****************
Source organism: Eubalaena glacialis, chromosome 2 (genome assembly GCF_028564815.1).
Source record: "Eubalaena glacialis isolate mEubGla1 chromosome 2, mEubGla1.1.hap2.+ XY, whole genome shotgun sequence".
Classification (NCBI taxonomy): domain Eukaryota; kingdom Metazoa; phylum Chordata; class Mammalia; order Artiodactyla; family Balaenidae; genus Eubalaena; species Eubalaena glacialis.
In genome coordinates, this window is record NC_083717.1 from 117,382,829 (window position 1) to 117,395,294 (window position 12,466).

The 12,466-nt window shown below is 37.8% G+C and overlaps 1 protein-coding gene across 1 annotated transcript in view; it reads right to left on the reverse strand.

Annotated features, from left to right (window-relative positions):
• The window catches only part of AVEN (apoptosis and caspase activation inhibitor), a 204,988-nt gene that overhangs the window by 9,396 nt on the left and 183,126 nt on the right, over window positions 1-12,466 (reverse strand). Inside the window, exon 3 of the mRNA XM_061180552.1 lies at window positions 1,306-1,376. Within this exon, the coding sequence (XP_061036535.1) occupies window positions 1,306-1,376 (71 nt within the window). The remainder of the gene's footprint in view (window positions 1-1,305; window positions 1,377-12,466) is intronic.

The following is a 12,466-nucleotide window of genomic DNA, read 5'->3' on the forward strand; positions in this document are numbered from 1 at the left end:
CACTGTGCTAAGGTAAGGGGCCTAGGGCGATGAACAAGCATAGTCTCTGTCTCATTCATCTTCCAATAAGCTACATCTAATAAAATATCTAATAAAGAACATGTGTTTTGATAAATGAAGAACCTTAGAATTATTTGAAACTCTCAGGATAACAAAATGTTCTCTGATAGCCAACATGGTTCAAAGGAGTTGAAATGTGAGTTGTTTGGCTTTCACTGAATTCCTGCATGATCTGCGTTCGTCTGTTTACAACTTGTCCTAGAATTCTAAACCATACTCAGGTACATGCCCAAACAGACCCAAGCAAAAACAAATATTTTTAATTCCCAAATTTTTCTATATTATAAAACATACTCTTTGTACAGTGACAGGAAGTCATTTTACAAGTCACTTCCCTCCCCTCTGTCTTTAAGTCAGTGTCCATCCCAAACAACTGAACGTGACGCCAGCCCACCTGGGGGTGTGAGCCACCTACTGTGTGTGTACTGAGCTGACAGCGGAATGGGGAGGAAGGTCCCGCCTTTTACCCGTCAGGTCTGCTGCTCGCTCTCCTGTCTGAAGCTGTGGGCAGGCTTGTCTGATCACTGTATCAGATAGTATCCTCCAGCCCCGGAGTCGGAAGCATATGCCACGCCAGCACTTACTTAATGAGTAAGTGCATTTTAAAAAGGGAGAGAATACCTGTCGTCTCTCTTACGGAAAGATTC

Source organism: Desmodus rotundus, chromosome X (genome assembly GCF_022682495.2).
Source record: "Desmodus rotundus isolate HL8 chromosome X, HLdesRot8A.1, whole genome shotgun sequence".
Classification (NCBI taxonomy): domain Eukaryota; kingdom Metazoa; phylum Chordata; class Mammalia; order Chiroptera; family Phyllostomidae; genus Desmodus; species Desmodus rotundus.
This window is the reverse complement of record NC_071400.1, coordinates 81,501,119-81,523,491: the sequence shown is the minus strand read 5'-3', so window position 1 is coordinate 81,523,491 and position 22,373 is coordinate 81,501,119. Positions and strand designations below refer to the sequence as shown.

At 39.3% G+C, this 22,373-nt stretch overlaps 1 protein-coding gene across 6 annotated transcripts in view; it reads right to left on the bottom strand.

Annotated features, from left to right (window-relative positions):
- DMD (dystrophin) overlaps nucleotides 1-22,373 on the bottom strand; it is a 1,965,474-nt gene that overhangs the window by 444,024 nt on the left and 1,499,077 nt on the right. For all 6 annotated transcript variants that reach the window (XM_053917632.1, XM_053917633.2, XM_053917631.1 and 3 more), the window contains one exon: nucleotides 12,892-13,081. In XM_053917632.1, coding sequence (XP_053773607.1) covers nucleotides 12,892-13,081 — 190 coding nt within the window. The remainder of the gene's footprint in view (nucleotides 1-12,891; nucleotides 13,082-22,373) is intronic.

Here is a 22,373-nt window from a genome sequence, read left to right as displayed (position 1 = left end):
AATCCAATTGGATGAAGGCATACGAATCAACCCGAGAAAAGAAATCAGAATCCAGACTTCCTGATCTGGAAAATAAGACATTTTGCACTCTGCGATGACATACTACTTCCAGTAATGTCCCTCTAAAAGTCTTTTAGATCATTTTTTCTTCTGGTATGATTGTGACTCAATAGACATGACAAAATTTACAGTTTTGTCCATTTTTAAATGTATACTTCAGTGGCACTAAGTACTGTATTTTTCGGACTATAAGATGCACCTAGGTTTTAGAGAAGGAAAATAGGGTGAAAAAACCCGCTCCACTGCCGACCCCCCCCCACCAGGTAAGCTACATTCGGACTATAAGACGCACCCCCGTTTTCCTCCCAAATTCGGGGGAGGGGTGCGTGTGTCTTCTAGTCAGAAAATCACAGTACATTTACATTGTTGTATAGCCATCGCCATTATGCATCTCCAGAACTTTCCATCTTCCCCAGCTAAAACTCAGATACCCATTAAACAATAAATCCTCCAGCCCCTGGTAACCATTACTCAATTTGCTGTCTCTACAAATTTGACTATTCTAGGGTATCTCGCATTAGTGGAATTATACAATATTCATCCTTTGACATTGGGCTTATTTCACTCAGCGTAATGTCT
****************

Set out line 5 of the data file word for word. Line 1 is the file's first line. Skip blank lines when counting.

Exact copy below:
The 12,466-nt window shown below is 37.8% G+C and overlaps 1 protein-coding gene across 1 annotated transcript in view; it reads right to left on the reverse strand.